new output voltage. During this transfer, MS, TR, RD and RST
should be held high.
Preloading the First Rank of One DAC
In this case, the object is to load new data into the first rank of
one of the DACs but not the output. As in the previous case, the
address and data inputs are placed on the appropriate pins. LS
is then brought to “0” and then CS is asserted. Note that in this
situation, however, CS goes high before LS goes high. The in-
put data is prevented from getting to the second rank and affect-
ing the output voltage.
Figure 9a. Update Output of a Single DAC
SYMBOL
25؇C
MIN (ns)
TMIN to TMAX
MIN (ns)
tLS* 0
tDS 0
tDH 0
tLW 60
tCH 30
tAS 0
tAH 0
0
0
0
80
50
0
0
*FOR tLS > 0, THE WIDTH OF LS MUST BE
INCREASED BY THE SAME AMOUNT THAT
tLS IS GREATER THAN 0 ns.
Figure 9b. Update Output of a Single DAC Timing
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Figure 10a. Preload First Rank of a DAC
SYMBOL
tLS
tLH
tCW
tDS
tDH
tAS
tAH
25؇C
MIN (ns)
0
15
80
0
15
0
15
TMIN to TMAX
MIN (ns)
0
15
100
0
15
0
15
Figure 10b. Preload First Rank of a DAC Timing
This allows the user to “preload” the data to a DAC and strobe
it into the output latch at some future time. The user could do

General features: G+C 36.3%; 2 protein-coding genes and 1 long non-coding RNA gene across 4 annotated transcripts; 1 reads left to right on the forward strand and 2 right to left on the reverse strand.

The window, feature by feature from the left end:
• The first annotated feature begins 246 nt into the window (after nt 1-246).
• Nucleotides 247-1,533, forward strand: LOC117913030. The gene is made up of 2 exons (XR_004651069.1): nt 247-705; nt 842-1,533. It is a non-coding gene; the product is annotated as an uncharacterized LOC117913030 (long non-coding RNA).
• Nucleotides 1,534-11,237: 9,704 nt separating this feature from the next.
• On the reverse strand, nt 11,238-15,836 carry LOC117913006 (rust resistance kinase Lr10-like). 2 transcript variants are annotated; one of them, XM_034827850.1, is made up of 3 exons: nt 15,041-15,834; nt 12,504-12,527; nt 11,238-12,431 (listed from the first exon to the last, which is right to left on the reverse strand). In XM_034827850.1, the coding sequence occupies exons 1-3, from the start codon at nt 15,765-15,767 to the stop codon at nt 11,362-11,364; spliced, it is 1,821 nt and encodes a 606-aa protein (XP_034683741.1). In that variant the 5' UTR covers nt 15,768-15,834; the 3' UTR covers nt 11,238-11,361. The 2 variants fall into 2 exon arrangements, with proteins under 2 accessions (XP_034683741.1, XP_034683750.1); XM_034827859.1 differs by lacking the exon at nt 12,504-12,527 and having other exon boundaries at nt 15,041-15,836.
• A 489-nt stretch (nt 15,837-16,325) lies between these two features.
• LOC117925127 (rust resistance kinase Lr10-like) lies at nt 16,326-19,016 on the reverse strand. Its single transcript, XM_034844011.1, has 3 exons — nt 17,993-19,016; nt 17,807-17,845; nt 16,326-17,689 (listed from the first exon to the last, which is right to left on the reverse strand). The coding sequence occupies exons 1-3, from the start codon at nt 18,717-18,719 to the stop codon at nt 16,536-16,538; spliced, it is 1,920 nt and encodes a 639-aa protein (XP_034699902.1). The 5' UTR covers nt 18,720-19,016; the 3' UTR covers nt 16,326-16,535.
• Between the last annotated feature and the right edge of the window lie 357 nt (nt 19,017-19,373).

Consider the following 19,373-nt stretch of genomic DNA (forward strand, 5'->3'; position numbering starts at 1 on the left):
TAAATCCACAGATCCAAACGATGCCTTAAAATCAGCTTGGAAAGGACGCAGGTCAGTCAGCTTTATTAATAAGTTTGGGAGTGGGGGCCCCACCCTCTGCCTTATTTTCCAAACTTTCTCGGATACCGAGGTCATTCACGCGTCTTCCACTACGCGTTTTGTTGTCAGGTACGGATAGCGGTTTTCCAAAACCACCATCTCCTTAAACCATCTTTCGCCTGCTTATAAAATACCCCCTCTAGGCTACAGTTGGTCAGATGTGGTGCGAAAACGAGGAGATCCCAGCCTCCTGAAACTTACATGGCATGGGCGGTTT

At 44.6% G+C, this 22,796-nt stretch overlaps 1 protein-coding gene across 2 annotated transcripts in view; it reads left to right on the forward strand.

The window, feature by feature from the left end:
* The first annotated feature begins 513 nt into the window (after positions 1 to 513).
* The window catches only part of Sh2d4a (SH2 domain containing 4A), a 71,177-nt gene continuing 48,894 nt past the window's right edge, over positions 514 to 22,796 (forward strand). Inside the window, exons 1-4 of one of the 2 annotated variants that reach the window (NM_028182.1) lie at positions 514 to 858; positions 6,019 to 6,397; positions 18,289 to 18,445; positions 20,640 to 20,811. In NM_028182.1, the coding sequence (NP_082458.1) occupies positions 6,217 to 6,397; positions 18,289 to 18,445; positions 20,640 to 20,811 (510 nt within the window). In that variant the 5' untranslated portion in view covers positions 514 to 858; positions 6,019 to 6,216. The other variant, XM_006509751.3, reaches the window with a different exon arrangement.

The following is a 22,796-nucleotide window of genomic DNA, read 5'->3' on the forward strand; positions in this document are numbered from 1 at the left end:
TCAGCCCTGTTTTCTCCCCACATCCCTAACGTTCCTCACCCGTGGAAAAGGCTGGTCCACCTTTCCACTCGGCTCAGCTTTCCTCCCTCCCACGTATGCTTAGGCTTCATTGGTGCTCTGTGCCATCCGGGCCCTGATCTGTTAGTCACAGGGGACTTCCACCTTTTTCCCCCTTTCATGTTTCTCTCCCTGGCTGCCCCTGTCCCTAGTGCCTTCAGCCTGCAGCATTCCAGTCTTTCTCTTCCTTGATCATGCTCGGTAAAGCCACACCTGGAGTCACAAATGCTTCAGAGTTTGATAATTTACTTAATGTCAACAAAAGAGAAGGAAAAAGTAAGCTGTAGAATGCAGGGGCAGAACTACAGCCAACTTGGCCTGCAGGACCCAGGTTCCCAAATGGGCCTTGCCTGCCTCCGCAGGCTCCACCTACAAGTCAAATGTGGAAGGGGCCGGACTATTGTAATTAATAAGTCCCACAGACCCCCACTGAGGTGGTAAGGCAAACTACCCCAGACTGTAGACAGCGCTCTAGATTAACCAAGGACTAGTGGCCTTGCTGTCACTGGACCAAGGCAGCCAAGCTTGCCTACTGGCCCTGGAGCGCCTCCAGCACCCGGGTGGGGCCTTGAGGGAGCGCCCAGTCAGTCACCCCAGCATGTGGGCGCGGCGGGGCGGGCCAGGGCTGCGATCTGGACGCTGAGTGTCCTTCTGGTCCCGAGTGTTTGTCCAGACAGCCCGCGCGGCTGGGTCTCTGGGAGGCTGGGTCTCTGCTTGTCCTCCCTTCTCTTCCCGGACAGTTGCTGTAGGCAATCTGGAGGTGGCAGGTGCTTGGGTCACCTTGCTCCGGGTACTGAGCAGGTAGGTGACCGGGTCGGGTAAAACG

this by reproducing the sequence of signals illustrated in the
next section.
Update Second Rank of a DAC
Assuming that a new input code had previously been placed into
the first rank of the input latches, the user can update the out-
put of the DAC by simply pulling CS low while keeping LS,
MS, TR, RD and RST high. Address data is not needed in this
case. In reality, all second ranks are being updated by this pro-
cedure, but only those which receive data different from that
already there would manifest a change. Updating the second
rank does not change the contents of the first rank.
Figure 12. Preload First Rank Registers
Load and Update Multiple DAC Outputs
The following examples demonstrate two ways to update all
DAC outputs. The first method involves doing all data transfers
during one long CS low period. Note that in this case, shown in
Figure 13, LS returns high before CS goes high. Data hold time,
relative to an address change, is 70 ns. This updates the outputs
of all DACs simultaneously.
Figure 13. Update All DAC Outputs
The second method involves doing a CS assertion (low) and an
LS toggle separately for each DAC. It is basically a series of
preload operations (Figure 10). In this case, illustrated in Figure
14, two LS signals are shown. One, labeled LS, goes high before
CS returns high. This transfers the “new” input word to the
DAC outputs sequentially. The second LS signal, labeled Alter-
nate LS, stays low until CS returns high. Using this sequence